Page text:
You might find the Motorola Backflip to be ordinary-looking at first glance. The device comes with the usual 3.2-inch capacitive screen and three touch panels below it. Top it off with the usual volume buttons at the side, a 3.5mm audio port paired with the power button at the top, and you would think the Backflip is as normal an Android device as you can get.
Until, you flip it over and discover a physical QWERTY keyboard staring at you. That's right, the given moniker for this Motorola phone is based literally on a design that involves flipping the back of the device to reveal the keyboard. Another interesting concept lies with the Backtrack, which is essentially a trackpad located at the back of the screen. This works in tandem with the keyboard, leaving your thumbs to do the typing while the index fingers navigate via the Backtrack trackpad.
Adding on to these unique features is the Motorola home screen (as seen on the Motorola Milestone), which is activated when you rest the Backflip on its keyboard with its screen angled at 45 degrees. With the keyboard fully extended, you'll also get a somewhat unofficial front facing camera, which makes self-portrait photos that much easier.
There are a few challenges associated with this new form factor, one of which is familiarizing oneself with the use of your fingers to access and control the trackpad. On top of that, the typing experience was not helped by the stiff keys. The most notable problem happened as we closed the keyboard. Whilst doing so, we often grazed the Backtrack trackpad or the screen, which almost always unintentionally activates an app on screen.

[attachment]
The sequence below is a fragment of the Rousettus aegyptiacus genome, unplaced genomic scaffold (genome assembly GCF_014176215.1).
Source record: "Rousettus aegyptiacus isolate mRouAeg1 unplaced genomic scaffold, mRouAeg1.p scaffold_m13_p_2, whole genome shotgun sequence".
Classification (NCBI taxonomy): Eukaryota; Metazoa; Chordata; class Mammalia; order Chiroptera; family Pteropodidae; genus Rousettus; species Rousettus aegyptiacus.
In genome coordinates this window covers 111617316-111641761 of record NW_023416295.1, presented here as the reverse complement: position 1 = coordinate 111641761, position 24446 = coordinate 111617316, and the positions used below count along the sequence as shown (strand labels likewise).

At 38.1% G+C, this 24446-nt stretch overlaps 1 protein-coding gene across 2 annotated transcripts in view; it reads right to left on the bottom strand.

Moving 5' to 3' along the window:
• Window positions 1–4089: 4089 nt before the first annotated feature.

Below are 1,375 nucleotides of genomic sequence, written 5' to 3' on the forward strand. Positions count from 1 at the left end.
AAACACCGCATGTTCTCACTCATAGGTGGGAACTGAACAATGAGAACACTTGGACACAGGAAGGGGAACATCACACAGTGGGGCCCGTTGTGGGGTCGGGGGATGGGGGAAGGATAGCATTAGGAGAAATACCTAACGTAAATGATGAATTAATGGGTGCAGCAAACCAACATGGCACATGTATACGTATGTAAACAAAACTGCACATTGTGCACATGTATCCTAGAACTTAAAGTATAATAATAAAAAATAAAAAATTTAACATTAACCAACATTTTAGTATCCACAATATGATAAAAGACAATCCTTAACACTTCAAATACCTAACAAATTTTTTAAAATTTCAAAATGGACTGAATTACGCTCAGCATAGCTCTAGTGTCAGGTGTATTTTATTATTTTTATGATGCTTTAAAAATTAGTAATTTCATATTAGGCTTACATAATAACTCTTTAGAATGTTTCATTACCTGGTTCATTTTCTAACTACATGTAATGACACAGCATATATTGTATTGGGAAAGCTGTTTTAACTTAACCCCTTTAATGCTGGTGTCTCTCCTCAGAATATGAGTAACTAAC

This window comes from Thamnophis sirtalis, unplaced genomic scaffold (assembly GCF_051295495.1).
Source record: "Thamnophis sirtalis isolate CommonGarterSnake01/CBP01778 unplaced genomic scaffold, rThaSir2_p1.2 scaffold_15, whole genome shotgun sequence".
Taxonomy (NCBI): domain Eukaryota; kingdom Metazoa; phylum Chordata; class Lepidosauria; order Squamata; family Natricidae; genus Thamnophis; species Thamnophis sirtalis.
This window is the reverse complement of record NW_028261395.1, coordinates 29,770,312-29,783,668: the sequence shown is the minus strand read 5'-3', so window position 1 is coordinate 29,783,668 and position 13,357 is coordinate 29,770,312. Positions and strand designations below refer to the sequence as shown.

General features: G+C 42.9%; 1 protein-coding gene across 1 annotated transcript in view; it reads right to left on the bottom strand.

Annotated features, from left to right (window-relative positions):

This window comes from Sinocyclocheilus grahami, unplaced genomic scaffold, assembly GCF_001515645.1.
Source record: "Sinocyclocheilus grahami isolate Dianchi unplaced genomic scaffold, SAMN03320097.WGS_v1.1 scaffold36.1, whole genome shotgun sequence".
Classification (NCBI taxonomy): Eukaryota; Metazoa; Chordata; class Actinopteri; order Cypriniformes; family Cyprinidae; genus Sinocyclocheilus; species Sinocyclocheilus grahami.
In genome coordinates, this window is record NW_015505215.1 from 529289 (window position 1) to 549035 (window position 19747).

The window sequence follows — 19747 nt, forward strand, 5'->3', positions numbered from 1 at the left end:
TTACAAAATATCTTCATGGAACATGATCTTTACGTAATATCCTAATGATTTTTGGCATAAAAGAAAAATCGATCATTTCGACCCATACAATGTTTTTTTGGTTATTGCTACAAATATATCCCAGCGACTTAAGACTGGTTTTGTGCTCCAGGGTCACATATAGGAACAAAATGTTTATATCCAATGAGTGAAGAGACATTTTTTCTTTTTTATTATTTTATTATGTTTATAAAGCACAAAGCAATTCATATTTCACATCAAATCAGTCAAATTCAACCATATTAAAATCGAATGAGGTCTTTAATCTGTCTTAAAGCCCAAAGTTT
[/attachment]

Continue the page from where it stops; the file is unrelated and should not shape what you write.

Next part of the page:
Once you get past the Backflip's unique form factor, the rest is, as they say, history. Similar to the earlier Motorola Dext, the Backflip utilizes the Motoblur service. Once we logged on to our Motoblur account, it was only a matter of minutes to get all our contacts back into the Backflip. Social networking is made easy with the aforementioned service, linking up Facebook and Twitter profiles with our current contact list. The constant updates from both channels and a single conduit to post status updates makes for a great social media experience on the Backflip.
The experience is unfortunately marred by a few minor upsets in the phone's usability. There were noticeable lags in its interface, with a few instances where we had to force-close some apps. With Google's Android reaching its next Froyo (2.2) update soon, this could leave the Backflip's Android 1.5 trailing far behind. Fortunately, a future update to Android 2.1 (no timeframe confirmed) is slated for the Backflip. With a full charge ready, we got less than a day of usage.
If you're opting to purchase the Motorola Backflip now, do note that this Android device will be exclusively available to SingTel customers. Of course, you can purchase it off the rack at S$788, which will see a huge subsidy of almost 50% when you sign up with a SingTel price plan along with a few special offers thrown in. This includes free data transfers from SingTel's AMPed music service and no extra data charges for popular networking sites via mSocial.